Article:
• Place a hollow reed at the mouth of the bag and tie the top of the bag securely with maximum air inside. 
  • Tie off or plug the top of the reed (this will be used to drain water off later).
  • Place the bag in full sun with the mouth downhill but slightly higher then the low point of the bag. It should be placed so that the rock will work its way to the lowest point.
To retrieve the condensed water from the still, loosen the tie around the bag's mouth and tip the bag so that the water collected around the rock will drain out. Then re-tie the mouth securely and reposition the still to allow further condensation.
Change the vegetation in the bag after extracting most of the water from it. This will ensure maximum output of water.

Soakage water
When a river or creek-bed in the desert dries up, you can sometimes still get water by digging down beneath the riverbed sand where water is still sitting. This area is called a ‘soakage’. For thousands of years Aboriginal people in Australia have found water this way. Soakage is often near the side of the river bed and have gum trees (eucalypts) growing beside them (this is a good sign because the trees are feeding on the water below the surface). To get to the water, first you dig down with a cup or with your hands or with a piece of wood. When the sand starts to get damp you know you are close. When you find the water level, scoop out the first lot of water you find (don’t drink it because it’s dirty) and then clean water will flow back into the hole.

Water from tree roots
Another place you can find water is from the roots of trees. This is not an easy thing to do. If you are able to identify the type of tree whose root will hold water, you break the roots open and drink from them.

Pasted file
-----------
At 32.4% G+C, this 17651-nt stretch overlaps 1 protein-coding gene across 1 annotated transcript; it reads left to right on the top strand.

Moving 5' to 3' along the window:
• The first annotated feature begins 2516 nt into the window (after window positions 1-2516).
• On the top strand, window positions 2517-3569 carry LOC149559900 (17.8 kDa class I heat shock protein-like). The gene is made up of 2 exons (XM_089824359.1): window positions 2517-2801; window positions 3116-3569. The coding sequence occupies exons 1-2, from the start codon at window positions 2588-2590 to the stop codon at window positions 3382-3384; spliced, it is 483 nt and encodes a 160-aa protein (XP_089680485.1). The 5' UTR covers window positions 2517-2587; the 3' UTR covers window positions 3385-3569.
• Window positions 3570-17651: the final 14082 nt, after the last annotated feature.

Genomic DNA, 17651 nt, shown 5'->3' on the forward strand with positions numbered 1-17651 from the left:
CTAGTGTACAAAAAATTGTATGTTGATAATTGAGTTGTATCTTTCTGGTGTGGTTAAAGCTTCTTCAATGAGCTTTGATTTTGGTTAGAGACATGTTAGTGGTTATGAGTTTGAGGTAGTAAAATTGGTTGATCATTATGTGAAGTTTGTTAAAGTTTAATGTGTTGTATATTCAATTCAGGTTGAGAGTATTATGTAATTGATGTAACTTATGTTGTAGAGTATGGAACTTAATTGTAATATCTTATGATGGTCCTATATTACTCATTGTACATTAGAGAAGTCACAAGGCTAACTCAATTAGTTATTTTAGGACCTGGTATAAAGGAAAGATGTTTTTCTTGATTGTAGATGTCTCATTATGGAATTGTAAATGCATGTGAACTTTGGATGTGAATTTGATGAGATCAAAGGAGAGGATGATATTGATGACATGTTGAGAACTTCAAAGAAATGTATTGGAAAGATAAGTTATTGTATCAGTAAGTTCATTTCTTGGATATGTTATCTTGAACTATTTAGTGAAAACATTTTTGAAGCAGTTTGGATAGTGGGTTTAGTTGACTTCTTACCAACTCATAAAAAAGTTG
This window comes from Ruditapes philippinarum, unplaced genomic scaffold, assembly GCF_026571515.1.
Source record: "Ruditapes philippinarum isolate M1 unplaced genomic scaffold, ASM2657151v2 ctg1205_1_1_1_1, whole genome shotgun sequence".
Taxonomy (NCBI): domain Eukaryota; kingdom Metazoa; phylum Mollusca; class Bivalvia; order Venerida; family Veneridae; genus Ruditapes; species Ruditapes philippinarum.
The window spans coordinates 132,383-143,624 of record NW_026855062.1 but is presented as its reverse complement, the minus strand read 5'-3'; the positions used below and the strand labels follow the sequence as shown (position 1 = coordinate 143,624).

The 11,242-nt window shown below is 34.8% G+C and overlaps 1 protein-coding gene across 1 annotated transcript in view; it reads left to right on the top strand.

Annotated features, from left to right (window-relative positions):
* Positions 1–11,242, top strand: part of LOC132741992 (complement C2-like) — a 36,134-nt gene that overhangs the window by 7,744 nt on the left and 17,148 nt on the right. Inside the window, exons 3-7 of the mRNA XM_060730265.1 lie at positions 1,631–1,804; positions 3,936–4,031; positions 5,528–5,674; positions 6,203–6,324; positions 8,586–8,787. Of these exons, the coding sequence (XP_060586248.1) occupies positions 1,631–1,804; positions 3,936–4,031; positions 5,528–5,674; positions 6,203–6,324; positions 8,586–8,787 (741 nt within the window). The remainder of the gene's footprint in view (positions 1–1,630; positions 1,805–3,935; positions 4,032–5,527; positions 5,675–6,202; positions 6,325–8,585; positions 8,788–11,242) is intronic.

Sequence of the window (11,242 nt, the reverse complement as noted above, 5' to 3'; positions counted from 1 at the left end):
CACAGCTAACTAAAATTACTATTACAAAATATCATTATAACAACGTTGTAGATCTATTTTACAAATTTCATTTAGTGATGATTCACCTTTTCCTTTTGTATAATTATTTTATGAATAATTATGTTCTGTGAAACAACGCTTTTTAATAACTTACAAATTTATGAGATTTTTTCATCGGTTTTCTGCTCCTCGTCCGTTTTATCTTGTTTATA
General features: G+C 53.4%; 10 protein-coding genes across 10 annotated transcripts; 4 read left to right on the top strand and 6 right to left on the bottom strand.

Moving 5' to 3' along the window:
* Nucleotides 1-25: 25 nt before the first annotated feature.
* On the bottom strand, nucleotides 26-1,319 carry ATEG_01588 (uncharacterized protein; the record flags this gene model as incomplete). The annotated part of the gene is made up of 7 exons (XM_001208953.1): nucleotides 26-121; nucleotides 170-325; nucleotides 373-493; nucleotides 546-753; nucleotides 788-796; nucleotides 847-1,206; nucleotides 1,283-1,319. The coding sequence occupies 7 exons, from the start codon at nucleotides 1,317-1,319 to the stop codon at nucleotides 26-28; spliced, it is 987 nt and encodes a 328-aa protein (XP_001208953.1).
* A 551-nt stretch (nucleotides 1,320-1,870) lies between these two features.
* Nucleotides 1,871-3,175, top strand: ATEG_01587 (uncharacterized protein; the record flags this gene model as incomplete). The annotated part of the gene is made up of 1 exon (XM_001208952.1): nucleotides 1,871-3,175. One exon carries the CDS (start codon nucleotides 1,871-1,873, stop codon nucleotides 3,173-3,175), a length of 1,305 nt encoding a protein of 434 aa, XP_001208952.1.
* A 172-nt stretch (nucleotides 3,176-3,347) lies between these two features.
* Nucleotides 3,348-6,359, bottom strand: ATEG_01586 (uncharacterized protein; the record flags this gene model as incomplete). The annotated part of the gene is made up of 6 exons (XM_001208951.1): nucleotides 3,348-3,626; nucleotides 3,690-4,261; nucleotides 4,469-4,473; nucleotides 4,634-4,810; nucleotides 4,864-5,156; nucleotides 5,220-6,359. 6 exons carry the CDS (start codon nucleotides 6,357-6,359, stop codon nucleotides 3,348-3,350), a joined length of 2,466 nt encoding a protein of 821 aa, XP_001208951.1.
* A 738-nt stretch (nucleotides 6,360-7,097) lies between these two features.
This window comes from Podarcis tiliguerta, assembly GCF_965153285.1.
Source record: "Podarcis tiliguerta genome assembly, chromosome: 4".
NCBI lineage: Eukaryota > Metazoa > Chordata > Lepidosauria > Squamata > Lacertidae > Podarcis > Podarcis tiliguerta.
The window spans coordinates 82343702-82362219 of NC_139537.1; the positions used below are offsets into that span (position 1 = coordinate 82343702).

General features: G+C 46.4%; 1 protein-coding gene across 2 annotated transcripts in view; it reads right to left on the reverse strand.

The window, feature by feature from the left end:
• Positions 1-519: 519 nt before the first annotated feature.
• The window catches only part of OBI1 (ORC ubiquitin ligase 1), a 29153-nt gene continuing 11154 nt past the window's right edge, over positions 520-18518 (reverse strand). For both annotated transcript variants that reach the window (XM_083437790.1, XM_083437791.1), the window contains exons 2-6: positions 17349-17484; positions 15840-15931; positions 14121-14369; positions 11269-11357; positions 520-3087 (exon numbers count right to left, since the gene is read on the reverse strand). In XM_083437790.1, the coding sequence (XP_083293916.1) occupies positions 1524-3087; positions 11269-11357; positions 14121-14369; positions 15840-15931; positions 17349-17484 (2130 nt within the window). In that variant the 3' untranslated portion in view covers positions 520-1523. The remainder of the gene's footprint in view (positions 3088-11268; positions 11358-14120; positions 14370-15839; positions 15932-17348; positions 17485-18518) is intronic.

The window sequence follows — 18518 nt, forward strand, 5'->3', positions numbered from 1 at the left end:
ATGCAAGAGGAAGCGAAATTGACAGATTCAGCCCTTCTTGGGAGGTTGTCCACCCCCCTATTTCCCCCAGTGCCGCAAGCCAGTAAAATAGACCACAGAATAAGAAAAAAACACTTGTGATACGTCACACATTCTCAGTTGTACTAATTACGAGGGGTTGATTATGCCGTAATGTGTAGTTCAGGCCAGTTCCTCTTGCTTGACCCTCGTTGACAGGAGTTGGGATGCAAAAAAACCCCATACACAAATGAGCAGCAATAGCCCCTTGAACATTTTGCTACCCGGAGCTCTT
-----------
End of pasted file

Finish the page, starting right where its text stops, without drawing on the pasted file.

Course Contributors

The following academics were involved in the development and/or updating of this course.

Peter Douglas

Over 50 years experience in Agriculture and wildlife management.
Former university lecturer, Wildlife park manager, Animal breeder, Equestrian.
Peter has both wide ranging experience in animal science, farming and tourism management, and continues to ap

Barbara Seguel

Teacher and Researcher, Biologist, Aquaculture expert.
Barbara has a B.Sc. and M.Sc in Aquaculture Engineering.
Over the past decade, Barbara has worked in Hawaii, Mexico, Chile, New Zealand, and is now settled in Australia. She has co authored severa

Dr Robert Browne

Zoologist, Environmental Scientist and Sustainability, science based consultancy with biotechnology corporations. Work focused on conservation and sustainability.
Robert has published work in the fields of nutrition, pathology, larval growth and develop